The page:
Two methods were used to measure the primary outcome of inpatient hospitalization. VA medical records were obtained to verify all VA inpatient hospital admissions. Additionally, veterans and their caregivers self-reported any inpatient hospitalization outside the VA. Data regarding inpatient hospitalization were collected over the 12 months of the study, with inpatient hospitalization defined both dichotomously (i.e., if the veteran had any inpatient hospitalization during the 12 months of the study) and numerically (i.e., the total number of inpatient admissions that a veteran had during the 12 months of the study).

2.4. Data Analysis

Descriptive statistics were calculated for all study variables. The number of inpatient hospitalizations over time was grouped into three categories: “baseline,” “6 months,” and “12 months.” “Baseline” was from 1 year prior to recruitment through the first assessment. “6 months” was from after the first assessment (baseline) to 6 months. “12 months” was from after the second assessment (6 months) to 12 months.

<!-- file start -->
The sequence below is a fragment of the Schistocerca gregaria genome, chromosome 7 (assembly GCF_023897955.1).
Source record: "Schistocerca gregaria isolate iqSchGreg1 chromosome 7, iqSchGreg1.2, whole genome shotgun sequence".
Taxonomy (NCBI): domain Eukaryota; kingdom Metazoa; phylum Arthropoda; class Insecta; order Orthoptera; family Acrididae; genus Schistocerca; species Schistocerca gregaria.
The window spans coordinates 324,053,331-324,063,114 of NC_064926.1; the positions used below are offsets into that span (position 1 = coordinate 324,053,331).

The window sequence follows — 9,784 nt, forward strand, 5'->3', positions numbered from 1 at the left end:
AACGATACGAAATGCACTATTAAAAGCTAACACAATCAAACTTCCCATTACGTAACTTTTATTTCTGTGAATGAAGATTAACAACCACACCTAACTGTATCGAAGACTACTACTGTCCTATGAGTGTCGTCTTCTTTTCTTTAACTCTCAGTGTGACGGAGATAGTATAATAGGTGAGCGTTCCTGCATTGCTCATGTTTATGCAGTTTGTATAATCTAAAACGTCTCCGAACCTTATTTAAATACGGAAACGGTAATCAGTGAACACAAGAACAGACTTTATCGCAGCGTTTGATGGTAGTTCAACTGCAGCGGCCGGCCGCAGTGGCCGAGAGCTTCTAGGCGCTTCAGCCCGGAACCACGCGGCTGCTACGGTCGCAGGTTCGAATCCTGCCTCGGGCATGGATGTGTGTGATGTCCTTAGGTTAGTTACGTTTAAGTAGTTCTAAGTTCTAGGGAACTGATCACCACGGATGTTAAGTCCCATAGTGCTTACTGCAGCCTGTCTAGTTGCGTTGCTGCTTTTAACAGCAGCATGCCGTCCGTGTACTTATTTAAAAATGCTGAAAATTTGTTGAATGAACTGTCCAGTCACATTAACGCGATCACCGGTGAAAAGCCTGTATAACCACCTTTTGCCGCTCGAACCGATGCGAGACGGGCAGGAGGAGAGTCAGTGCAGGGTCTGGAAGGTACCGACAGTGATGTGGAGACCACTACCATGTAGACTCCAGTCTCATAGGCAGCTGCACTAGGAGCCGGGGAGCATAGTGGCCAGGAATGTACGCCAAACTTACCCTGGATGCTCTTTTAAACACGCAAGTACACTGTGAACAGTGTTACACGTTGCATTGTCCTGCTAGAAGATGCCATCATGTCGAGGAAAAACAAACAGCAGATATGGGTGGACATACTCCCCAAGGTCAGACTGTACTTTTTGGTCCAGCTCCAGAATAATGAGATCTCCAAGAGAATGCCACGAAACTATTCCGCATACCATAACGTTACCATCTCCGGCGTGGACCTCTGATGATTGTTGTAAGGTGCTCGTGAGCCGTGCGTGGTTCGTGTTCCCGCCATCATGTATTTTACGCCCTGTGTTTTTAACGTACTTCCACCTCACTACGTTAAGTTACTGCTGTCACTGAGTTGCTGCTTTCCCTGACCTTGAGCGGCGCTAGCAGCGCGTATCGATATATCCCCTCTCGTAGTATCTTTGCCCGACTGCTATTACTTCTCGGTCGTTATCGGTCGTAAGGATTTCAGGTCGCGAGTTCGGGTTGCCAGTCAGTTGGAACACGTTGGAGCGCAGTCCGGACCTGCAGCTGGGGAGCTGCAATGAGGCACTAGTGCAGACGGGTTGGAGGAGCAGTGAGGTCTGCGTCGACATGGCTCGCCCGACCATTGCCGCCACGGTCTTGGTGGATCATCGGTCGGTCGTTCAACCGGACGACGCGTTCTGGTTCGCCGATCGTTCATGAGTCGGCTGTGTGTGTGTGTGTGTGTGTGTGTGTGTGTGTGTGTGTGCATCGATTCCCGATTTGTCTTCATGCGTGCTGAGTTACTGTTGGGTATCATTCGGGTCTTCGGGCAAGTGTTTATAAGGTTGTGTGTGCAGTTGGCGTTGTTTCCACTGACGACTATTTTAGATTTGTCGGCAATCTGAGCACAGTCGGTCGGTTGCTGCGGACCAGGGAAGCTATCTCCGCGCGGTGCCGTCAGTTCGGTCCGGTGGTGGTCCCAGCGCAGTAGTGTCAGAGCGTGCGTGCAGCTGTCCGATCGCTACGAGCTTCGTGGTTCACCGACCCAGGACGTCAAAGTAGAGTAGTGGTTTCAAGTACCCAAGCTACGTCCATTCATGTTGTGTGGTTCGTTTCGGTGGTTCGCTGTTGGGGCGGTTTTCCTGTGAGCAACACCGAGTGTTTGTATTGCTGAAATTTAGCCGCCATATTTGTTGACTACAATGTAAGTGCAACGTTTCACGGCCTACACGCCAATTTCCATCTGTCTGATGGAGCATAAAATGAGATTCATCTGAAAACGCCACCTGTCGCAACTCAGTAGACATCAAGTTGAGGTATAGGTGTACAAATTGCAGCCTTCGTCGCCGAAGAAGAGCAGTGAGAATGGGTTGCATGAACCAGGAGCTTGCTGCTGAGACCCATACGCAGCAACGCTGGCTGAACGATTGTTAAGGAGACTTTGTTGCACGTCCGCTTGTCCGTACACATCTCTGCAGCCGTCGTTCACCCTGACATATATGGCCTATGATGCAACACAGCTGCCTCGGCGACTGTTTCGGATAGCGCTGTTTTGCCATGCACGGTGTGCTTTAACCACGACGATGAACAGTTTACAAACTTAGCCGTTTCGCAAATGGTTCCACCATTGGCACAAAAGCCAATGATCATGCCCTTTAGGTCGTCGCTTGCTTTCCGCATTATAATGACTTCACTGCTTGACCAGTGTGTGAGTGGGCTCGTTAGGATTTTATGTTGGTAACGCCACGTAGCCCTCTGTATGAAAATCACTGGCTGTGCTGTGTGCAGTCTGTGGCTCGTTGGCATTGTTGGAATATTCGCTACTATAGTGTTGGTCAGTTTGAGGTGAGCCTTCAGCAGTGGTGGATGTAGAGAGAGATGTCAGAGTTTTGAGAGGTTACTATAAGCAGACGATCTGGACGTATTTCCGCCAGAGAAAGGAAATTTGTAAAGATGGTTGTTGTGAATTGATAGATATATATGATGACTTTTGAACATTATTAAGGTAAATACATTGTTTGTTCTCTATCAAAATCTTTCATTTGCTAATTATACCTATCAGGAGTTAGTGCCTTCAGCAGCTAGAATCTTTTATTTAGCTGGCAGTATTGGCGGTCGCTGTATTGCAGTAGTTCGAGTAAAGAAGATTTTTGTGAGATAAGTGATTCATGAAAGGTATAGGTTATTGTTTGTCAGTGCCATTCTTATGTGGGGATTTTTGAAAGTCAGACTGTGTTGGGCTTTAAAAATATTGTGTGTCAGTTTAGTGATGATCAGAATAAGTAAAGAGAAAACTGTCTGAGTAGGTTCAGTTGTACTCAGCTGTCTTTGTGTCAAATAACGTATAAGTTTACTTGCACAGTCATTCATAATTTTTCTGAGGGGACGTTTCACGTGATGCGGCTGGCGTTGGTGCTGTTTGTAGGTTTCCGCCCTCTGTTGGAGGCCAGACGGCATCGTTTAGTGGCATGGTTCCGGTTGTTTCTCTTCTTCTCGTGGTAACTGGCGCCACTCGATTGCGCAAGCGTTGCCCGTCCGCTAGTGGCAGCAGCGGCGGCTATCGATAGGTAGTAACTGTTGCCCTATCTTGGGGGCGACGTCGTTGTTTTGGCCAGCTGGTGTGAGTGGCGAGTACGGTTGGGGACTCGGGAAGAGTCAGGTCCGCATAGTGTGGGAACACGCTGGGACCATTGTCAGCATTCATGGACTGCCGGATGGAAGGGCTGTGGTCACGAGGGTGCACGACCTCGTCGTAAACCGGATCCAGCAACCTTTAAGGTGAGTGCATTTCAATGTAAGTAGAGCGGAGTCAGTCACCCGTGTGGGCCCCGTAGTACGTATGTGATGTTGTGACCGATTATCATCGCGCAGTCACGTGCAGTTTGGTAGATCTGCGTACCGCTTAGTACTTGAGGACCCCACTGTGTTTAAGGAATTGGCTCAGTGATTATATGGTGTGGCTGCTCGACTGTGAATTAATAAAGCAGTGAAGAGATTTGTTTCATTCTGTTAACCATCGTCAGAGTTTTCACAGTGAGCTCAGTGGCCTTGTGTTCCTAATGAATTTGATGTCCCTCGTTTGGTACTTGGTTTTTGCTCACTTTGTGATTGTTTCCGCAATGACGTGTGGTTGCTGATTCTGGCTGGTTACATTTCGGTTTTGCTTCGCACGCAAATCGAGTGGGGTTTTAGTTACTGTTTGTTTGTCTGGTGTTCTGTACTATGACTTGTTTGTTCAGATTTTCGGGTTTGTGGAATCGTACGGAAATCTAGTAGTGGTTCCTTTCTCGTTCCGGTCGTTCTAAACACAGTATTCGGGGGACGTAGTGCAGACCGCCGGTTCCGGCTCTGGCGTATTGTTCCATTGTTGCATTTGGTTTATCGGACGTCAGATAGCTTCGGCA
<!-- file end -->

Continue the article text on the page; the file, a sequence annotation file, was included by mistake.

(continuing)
Logistic regression models were used to assess whether individual predisposing, enabling, and need factors predicted any inpatient hospital utilization (“yes” or “no”). Negative binomial regression was used to assess whether predisposing, enabling, and need factors predicted the frequency of inpatient hospital utilization among those veterans who had at least one inpatient admission. Both logistic and negative binomial regressions controlled for site by including site as a variable in all of the models. Marital status and caregiver variables (i.e., depression, role captivity, relationship, and physical health strain) were also included in the models. Level of significance was set at the level to include the broadest set of predictors in the multivariate models.

Predisposing, enabling, and need variables that were found to be significant at the level in the univariate logistic and univariate negative binomial regressions were then included together in the multivariate logistic and multivariate negative binomial regressions. The multivariate regressions were also controlled for by site. Statistical significance was assessed at the level for the multivariate analyses.